UNIVERSITY OF MARYLAND
COLLEGE PARK, MARYLAND
A Profile of Incoming Hispanic Freshmen at the
University of Maryland, College Park, 1989-1990
Jairo Fuertes and William E. Sedlacek
Research Report # 1-90
This study was sponsored and partly conducted by the Counseling Center and the Office of Minority Student Education at the University of Maryland, College Park. Computer time for this project was provided by the Computer Science Center of the University of Maryland, College Park.
UNIVERSITY OF MARYLAND
COLLEGE PARK, MARYLAND
A PROFILE OF HISPANIC FRESHMEN AT THE
UNIVERSITY OF MARYLAND, COLLEGE PARK, 1989-1990
Jairo Fuertes and William E. Sedlacek
Research Report # 1-90
The University New Student Census for 1989-1990 was administered to 935 entering freshmen students at the University of Maryland, College Park. The ethnic make-up of the students was White (70%) , Blacks (13%) , Asians (11%) , Hispanics (3%) , other (2%), and Native Americans (<1%) .
Generally, Hispanic students felt that their weakest academic. areas were their study habits (260), their math skills (26%), and their writing skills (13%); however, most tended to agree that they knew how to use the library well. About 26% felt that they would not drop out from UMCP for any reason, and appeared to be in college for practical, career-oriented reasons. They tended to be primarily concerned with developing skills in college directly applicable to an occupation. Hispanic freshmen appeared to be interested in intercollegiate sports and other fitness activities, and would consider seeking counseling for educational/vocational issues, but not for emotional/social issues.
During the decade of the 1980's, Hispanics grew at five times the rate of the rest of the U.S. population. (U.S. Bureau of the Census, 1989). Their increase in numbers has been evident in higher education, specially during the ten year period from 1976-1986 (Evangelauf, 1988). Statistics show that in 1986, there were 624,000 Hispanic students enrolled in higher education, compared with 384,000, in 1976; that is a 63% increase in enrollment, compared with 9% for White students during the same period (U.S. Department of Education, 1988). However, like most minority students, Hispanics have found it difficult to adjust to academic and social life in predominantly White colleges (Garza & Nelson, 1973; Hunt, 1975; Lyon, 1973; Olivas, 1982; Sedlacek, 1987). Hispanics have reported not feeling welcome at predominantly White colleges and of being treated like uninvited guests in a strange land (Parker & Scott, 1985).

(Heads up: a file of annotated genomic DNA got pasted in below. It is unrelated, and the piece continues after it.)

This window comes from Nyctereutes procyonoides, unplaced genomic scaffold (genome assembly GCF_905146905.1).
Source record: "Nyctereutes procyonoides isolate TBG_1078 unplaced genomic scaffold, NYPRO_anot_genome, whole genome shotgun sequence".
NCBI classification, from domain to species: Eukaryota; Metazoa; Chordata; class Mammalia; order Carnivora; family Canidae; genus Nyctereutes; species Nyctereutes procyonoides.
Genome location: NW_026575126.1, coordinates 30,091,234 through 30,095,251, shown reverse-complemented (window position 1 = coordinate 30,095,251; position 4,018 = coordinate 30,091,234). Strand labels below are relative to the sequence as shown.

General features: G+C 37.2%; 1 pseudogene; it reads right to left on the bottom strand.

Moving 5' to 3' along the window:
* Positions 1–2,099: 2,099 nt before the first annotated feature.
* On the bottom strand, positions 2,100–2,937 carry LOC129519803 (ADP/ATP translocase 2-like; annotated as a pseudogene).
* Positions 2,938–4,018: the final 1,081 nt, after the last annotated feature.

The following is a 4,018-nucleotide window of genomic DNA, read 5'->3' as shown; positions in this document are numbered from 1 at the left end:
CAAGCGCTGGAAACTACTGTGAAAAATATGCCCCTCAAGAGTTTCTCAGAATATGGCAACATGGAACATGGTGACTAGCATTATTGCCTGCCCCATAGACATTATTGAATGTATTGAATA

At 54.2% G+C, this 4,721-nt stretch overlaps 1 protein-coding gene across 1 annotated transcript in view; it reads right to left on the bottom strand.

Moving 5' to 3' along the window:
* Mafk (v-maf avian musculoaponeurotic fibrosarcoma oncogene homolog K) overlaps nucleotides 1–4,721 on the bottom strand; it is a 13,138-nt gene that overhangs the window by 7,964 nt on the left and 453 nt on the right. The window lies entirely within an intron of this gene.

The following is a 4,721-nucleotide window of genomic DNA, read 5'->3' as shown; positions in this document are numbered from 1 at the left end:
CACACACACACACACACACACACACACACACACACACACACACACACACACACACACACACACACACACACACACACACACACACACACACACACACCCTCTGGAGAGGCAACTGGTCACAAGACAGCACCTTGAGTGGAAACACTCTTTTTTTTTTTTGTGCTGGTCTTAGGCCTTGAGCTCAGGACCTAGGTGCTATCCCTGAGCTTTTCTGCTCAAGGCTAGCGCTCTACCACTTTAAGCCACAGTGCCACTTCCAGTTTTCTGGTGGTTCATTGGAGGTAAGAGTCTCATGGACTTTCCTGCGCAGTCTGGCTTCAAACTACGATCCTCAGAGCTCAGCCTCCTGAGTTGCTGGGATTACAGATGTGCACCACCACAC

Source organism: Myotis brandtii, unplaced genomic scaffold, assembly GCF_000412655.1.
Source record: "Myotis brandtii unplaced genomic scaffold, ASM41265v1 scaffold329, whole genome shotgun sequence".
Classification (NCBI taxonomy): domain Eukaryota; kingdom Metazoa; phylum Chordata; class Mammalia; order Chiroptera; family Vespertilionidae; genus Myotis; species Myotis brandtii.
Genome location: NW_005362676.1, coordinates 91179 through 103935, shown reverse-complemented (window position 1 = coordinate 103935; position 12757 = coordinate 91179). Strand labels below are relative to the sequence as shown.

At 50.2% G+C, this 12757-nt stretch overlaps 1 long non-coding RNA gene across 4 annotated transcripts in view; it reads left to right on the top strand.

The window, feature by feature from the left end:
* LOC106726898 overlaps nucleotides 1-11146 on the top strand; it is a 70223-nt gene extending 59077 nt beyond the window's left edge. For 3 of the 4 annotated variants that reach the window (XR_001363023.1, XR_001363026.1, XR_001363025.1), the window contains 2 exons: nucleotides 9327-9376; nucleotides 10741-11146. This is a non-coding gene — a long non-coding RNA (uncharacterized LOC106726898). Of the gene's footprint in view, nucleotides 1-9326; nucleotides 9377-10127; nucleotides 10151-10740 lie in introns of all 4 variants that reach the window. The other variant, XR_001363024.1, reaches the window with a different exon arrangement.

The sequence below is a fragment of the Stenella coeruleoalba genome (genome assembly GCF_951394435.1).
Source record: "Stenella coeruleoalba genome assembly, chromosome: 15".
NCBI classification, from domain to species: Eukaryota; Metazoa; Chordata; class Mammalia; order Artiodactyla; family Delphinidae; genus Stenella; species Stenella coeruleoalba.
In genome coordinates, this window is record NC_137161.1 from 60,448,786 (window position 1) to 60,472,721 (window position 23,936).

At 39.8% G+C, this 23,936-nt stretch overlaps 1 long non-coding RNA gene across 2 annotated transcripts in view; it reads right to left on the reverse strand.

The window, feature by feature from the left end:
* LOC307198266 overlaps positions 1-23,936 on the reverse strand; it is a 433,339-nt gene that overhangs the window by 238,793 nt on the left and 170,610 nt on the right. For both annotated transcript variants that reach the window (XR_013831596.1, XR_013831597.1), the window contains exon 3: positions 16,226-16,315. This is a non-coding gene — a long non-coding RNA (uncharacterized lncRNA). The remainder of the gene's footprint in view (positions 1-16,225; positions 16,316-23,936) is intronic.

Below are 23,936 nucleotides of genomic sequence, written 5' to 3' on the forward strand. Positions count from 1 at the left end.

Research on Hispanic students is scarce, and the limited research that has been done on Hispanics has found them to be a heterogeneous, complex group, originating from over 20 different countries, each with differences in language and culture (Quevedo-Garcia, 1987). White and Sedlacek (1987) point out that the attitudes of White students toward Hispanics are somewhat more positive than they are towards Blacks, though they are still negative. Their social behaviors on campuses differ depending on geographical location in the U.S. (Patterson, Sedlacek, & Perry, 1984) , and acculturation (Fuertes, Sedlacek, & Westbrook, 1989) .
It seems logical that in order to better retain and develop these students, research will have to be done to assess their needs in the U. S. college environment. The purpose of this study was to create a profile of freshman Hispanic students entering a predominantly White institution in the Northeast by assessing their attitudes toward the university, extra curricular activities, academic life, and counseling.
The University New Student Census (UNSC) was administered to 935 Freshmen (52% male) attending a summer orientation program at a predominantly White, eastern university. Of the 935 students, 70% were White, 13% Black, 11% Asian, 3% Hispanic, 20 other, and <1% Native American. Since nearly all new freshmen attend orientation at this university, the sample of students that take the UNSC can be considered representative of all freshmen at this institution. The UNSC consists of 79 items which assess demographical and attitudinal information from students. A descriptive analysis of the responses given by Hispanic students (n=31, 52% male) to selected items is reported by percentages. Gender differences are not reported due to the low number of respondents.